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Middle East and North Africa

Think regional, act local: a new approach for Maghreb countries

Marie Francoise Marie-Nelly's picture
Also available in: العربية | Français
 Pichugin Dmitry l

Every organization, no matter how large, needs to pause occasionally and take a good, hard look at itself. It is vital for measuring the gap between intention and achievement, and charting a new course. For the World Bank Group (WBG), this “hard look” took the form of a gathering for three days in Marrakech, Morocco where we listened to voices from the ground, debated and reached consensus on an action plan for a renewed path for the Maghreb Team.

Much ado about nothing? The economic impact of refugee ‘invasions’

Massimiliano Calì's picture
Also available in: العربية | Français
Stranded Refugees and Migrants camp in Hungary - Spectral-Design l

To those European Union citizens who think that the ongoing “refugee invasion” into the EU is quickly becoming economically unsustainable: If the experience of Syria’s neighbors is anything to go by, you may need to think again.

Does legal aid reduce poverty?

Paul Prettitore's picture
Also available in: العربية | Français
 Emad Abd El Hady l World Bank

Last week I attended a gathering of legal aid providers, a somewhat informal group mostly from rich countries but with a slowly growing number of developing country participants. Legal aid services—covering public information and awareness, group and individual counseling, and representation by a lawyer—are generally delivered free of charge to the poor and vulnerable, so they can better understand their rights and the procedures to enforce them, and improve their access to formal justice sector services (those provided by courts, other dispute resolution bodies, and lawyers). 

My young children give me hope

Ahmad Owda's picture
Also available in: العربية | Français
 Majdi Al-Najjar l World Bank

With the start of the new school year, my children are eager to get back into their classrooms, like all students after a long summer vacation. Perhaps, they feel as they grow and advance to the next level that their dreams are getting closer.  

Piles of garbage, blackouts, water shortages welcome students back to school

Dima Krayem's picture
Also available in: العربية
John Donelly / World Bank

A dismal garbage disposal crisis, long, unregulated power cuts and water shortages, coupled with deepening financial hardship, have exposed a ruling political class as being too busy squabbling in their own, narrow self-interest to worry about the pressing needs of Lebanon’s other citizens. In despair, citizens have taken to the streets in protests to demand their basic rights—a myriad of social, political and financial suffering, topped by mounds of garbage. The protests have all but overshadowed another imminent crisis as the end of September’s “back to school” season looms, and the impact of about 1.5 million refugees—a third of them children and adolescents—poses yet another challenge.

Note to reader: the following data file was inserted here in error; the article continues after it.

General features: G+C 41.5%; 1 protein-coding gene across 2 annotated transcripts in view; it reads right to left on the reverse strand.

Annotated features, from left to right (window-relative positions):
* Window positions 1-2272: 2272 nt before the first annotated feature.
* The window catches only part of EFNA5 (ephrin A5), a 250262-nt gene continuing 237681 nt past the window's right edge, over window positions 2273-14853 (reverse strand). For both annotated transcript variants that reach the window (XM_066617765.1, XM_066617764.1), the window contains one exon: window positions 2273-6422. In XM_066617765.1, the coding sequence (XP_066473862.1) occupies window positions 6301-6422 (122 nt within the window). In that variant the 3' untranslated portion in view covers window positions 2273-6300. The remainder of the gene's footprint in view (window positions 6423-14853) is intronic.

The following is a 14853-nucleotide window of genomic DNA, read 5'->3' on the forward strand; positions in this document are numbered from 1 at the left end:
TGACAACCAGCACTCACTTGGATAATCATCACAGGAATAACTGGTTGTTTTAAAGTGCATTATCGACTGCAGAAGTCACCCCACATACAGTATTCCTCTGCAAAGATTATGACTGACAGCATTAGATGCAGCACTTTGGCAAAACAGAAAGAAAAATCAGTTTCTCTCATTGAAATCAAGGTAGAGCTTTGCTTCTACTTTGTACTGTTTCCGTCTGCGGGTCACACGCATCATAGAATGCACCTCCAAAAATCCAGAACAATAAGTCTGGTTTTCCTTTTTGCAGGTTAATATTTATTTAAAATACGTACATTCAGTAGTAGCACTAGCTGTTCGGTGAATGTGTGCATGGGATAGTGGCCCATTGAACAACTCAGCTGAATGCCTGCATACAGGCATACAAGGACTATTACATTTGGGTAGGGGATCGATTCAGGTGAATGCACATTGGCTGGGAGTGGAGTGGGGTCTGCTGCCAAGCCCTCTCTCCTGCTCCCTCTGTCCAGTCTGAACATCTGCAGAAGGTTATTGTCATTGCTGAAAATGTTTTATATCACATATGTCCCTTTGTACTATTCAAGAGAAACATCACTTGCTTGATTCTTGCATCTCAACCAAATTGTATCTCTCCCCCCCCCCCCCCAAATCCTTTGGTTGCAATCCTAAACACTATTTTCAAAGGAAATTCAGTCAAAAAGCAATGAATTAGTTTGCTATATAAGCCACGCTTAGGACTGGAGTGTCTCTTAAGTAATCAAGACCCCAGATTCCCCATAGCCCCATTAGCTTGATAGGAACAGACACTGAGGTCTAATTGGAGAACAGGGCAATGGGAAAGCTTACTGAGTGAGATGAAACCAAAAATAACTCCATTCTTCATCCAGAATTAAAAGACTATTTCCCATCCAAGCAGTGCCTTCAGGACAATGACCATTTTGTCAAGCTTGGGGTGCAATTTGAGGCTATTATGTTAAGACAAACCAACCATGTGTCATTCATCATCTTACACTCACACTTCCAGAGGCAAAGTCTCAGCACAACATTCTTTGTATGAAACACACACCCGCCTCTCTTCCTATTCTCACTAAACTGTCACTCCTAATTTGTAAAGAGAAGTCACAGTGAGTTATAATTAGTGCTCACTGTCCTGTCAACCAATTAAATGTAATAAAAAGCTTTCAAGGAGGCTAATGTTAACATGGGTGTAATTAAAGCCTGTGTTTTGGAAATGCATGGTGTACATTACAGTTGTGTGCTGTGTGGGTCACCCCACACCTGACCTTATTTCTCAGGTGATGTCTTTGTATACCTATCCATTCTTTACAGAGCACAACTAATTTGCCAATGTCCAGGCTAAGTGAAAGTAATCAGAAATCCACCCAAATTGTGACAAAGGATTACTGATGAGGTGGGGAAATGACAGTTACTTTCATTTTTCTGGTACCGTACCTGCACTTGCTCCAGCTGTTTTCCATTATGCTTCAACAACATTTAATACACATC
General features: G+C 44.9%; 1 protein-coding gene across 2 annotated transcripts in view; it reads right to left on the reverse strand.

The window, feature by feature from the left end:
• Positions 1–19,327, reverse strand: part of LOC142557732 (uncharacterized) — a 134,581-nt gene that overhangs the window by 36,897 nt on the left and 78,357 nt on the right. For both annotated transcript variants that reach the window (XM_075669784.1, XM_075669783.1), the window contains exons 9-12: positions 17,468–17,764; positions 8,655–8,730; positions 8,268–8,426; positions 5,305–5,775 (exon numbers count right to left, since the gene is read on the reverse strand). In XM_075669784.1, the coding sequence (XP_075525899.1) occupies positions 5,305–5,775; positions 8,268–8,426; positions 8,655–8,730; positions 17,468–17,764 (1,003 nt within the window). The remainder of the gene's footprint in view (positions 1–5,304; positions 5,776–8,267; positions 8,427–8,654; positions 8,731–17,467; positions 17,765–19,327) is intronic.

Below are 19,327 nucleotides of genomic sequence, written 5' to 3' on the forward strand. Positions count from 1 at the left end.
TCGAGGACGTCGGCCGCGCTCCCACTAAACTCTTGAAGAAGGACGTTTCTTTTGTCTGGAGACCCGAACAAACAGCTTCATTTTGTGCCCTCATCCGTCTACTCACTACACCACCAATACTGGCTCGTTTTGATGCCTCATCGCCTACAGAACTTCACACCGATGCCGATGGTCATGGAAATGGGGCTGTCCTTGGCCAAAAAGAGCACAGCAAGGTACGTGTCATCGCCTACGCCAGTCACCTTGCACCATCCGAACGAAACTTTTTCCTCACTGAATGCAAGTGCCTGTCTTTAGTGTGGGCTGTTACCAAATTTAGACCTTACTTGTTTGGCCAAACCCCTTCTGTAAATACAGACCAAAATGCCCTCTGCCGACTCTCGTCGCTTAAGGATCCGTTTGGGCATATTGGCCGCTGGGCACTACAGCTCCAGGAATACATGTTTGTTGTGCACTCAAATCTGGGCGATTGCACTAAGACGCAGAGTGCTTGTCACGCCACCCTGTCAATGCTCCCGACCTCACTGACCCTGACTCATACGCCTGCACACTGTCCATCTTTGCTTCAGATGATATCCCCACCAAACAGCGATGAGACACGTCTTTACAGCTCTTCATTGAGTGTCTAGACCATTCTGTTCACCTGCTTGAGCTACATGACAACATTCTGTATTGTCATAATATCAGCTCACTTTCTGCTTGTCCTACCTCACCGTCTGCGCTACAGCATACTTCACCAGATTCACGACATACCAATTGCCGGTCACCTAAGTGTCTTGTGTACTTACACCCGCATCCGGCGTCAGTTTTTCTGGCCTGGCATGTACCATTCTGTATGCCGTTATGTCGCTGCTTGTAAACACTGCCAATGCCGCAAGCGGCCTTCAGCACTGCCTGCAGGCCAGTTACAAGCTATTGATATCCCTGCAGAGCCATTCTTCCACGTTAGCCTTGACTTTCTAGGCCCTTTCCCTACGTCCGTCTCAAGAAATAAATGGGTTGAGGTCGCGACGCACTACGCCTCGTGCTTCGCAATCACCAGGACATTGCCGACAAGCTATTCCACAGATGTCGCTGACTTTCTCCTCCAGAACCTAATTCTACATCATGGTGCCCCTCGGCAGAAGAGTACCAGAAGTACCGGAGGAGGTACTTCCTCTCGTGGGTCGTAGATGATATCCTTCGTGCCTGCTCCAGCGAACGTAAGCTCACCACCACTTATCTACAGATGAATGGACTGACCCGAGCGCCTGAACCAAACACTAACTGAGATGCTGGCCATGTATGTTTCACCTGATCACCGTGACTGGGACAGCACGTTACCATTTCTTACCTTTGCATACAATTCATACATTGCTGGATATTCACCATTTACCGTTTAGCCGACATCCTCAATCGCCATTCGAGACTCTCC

Education in Egypt needs permanent solutions, not “band-aids”

Amira Kazem's picture
Also available in: العربية | Français

“Is this meant to be a band-aid?” one participant intervened. This intriguing comment, made during consultations held in Cairo on an education initiative by the World Bank Group and Islamic Development Bank, describes what many people think about past interventions in Egypt’s education system.

What is a university degree worth in the Arab world?

Christine Petré's picture
Also available in: العربية | Français
 Ramzi Maalouf

Graduation—a long-awaited day in most students' lives. Yet, according to Amir Fakih, himself a recent graduate from Lebanon’s Notre Dame University, a graduation ceremony also comes with grievances. To illustrate his perception of the future for Lebanon’s young university graduates, he decided to dress himself in his graduation gown doing low-income jobs. 

Early childhood education is not a luxury

Kamel Braham's picture
Also available in: Français | العربية
 Arne Hoel l World Bank

Observers of the educational landscape in the Maghreb countries are often left with the impression that early childhood education is more a luxury than a necessity. While child-care centers, kindergartens, and other preschool institutions are thriving in the big cities, backed by a private sector that is filling the void left by the public education system, the public preschool system continues to be neglected. In order to understand the importance of early childhood education, the status of universal education in the region needs to be examined a little more closely.

Do global rankings tell the whole truth about universities in the Arab world?

Simon Thacker's picture
Also available in: العربية | Français
Zurijeta l

Choosing a college or university is one of life’s pivotal decisions—it can influence your career and future opportunities. For students in the Middle East and North Africa, as elsewhere, that decision depends on many factors, large and small. But in today’s world that choice is increasingly influenced by rankings, that is, how an institution lines up against other universities when it’s rated.